National Fisherman

ELAH, Wash. — As spring chinook make their way up the Yakima River this year, a select few are taking an unusual route: through new vacuum tube technology being tested at Roza Dam.
 
The Yakama Nation Fisheries is working with Bellevue-based Whooshh Innovations to study a system that uses a flexible sleeve and gentle suction to send live salmon 40 feet across the dam’s fish collection facility and into a tanker truck in just seconds.
 
Eventually, the technology could help fish pass over and around Northwest dams, but first it needs to be proven safe, said Dave Fast, senior research scientist for the Yakama Nation.
 
Test runs on a coho last spring showed no immediate problems, but the fish biologists want to study the long-term effects.
 
Read the full story at the Yakima Herald>>

National Fisherman Live

National Fisherman Live: 3/10/15

In this episode, Online Editor Leslie Taylor talks with Mike McLouglin, vice president of Dunlop Industrial and Protective Footwear.

National Fisherman Live: 2/24/15

In this episode:

March date set for disaster aid dispersal
Oregon LNG project could disrupt fishing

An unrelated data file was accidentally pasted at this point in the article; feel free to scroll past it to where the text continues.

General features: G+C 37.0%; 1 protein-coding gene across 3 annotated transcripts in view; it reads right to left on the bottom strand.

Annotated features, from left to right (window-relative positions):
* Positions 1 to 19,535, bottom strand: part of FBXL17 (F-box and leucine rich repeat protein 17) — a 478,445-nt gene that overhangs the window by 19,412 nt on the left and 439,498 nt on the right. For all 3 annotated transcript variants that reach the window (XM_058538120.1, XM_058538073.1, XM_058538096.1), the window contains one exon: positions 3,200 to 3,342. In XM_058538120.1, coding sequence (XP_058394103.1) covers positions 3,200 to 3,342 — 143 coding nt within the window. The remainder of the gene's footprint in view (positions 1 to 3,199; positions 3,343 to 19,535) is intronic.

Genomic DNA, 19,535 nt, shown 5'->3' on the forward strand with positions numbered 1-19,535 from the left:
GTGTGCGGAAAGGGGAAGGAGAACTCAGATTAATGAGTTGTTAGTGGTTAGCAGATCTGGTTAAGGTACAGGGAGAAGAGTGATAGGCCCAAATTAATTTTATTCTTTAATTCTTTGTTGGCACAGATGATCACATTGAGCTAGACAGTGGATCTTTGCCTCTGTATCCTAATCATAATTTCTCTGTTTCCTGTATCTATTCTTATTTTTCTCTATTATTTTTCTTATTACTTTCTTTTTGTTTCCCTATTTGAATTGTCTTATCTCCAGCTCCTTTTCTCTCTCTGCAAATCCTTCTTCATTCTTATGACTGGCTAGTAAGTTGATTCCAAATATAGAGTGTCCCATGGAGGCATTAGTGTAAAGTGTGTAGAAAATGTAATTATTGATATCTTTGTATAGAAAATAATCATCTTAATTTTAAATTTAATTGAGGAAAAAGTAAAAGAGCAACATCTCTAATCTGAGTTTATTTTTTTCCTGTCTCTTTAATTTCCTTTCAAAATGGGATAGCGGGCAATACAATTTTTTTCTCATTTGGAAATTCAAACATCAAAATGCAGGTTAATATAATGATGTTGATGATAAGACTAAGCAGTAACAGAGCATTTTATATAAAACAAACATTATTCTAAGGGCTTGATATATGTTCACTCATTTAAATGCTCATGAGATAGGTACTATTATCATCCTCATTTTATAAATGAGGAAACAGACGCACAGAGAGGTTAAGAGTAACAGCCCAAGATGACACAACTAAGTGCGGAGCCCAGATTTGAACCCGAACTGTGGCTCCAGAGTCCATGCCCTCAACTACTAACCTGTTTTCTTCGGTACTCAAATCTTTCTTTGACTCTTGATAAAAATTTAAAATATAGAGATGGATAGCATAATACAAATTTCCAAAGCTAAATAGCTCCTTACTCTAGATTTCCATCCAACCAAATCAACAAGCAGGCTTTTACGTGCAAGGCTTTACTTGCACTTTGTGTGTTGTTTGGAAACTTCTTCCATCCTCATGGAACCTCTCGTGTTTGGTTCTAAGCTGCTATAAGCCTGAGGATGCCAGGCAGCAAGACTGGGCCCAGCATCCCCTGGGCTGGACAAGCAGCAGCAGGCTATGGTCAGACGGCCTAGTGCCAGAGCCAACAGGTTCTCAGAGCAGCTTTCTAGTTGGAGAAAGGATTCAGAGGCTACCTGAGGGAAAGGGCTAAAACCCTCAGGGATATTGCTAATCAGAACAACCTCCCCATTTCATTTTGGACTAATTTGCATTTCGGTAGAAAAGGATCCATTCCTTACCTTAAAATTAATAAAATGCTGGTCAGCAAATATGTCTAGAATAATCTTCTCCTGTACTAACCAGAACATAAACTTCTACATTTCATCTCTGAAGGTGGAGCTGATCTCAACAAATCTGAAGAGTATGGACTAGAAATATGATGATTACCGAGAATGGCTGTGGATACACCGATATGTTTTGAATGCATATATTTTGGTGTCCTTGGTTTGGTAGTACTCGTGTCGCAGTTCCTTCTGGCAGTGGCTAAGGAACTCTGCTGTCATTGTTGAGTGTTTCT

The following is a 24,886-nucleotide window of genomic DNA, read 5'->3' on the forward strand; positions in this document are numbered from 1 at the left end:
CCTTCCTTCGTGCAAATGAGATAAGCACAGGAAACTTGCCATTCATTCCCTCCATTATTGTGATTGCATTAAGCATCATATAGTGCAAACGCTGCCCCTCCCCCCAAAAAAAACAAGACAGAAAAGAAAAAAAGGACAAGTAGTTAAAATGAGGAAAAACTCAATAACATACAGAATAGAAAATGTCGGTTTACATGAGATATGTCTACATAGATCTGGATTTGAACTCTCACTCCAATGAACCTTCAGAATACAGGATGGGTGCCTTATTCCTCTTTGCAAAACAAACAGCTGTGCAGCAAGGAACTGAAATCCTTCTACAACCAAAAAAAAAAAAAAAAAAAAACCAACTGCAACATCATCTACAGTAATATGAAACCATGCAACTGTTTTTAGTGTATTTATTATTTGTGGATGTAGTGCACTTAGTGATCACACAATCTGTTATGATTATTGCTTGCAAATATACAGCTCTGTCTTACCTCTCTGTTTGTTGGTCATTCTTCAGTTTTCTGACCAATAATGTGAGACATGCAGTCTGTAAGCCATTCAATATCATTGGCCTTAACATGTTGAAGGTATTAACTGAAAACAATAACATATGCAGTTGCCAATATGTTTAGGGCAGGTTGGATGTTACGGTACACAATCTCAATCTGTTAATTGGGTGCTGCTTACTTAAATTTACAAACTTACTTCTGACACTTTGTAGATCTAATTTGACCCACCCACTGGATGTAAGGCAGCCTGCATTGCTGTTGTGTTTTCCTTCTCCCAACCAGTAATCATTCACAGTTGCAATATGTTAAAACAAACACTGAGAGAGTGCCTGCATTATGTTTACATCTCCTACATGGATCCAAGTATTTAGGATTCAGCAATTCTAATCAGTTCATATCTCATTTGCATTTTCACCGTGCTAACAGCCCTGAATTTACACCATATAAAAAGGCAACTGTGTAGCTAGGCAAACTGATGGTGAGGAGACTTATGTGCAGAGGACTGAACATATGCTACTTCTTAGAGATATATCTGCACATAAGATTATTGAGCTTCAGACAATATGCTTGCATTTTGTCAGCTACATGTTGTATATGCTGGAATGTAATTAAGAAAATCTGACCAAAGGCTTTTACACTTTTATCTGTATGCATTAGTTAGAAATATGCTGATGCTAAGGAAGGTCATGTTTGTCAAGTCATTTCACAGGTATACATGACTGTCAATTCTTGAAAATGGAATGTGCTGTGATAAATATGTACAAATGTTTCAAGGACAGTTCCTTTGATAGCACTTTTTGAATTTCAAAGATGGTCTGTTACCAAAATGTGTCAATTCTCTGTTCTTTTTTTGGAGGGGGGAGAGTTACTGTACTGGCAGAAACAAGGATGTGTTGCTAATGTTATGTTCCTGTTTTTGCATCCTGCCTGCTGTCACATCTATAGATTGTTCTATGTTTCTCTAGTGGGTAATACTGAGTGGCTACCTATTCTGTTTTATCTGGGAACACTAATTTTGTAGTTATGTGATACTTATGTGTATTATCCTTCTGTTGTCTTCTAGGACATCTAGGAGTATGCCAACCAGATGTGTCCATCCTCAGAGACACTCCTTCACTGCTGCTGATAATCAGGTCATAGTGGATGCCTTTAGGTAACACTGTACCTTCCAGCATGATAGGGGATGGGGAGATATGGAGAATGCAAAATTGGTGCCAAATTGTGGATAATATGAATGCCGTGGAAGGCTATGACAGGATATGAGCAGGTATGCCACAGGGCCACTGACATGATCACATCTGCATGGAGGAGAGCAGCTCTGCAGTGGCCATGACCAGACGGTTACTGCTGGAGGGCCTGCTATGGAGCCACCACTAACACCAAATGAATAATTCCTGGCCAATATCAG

NOAA tweaks gear marking requirement
N.C. launches first commercial/recreational dock
Spiny lobster traps limits not well received

Inside the Industry

SeaShare, a non-profit organization that facilitates donations of seafood to feed the hungry, announced on Wednesday, July 29 that it had partnered up with Alaska seafood companies, freight companies and the Coast Guard, to coordinate the donation and delivery of 21,000 pounds of halibut to remote villages in western Alaska. 

On Wednesday, the Coast Guard loaded 21,000 pounds of donated halibut on its C130 airplane in Kodiak and made the 634-mile flight to Nome.

Read more...

The New England Fishery Management Council  is soliciting applications for seats on the Northeast Trawl Survey Advisory Panel and the deadline to apply is July 31 at 5:00 p.m.

The panel will consist of 16 members including members of the councils and the Atlantic States Fishery Commission, industry experts, non-federal scientists and Northeast Fisheries Science Center scientists. Panel members are expected to serve for three years.

Read more...
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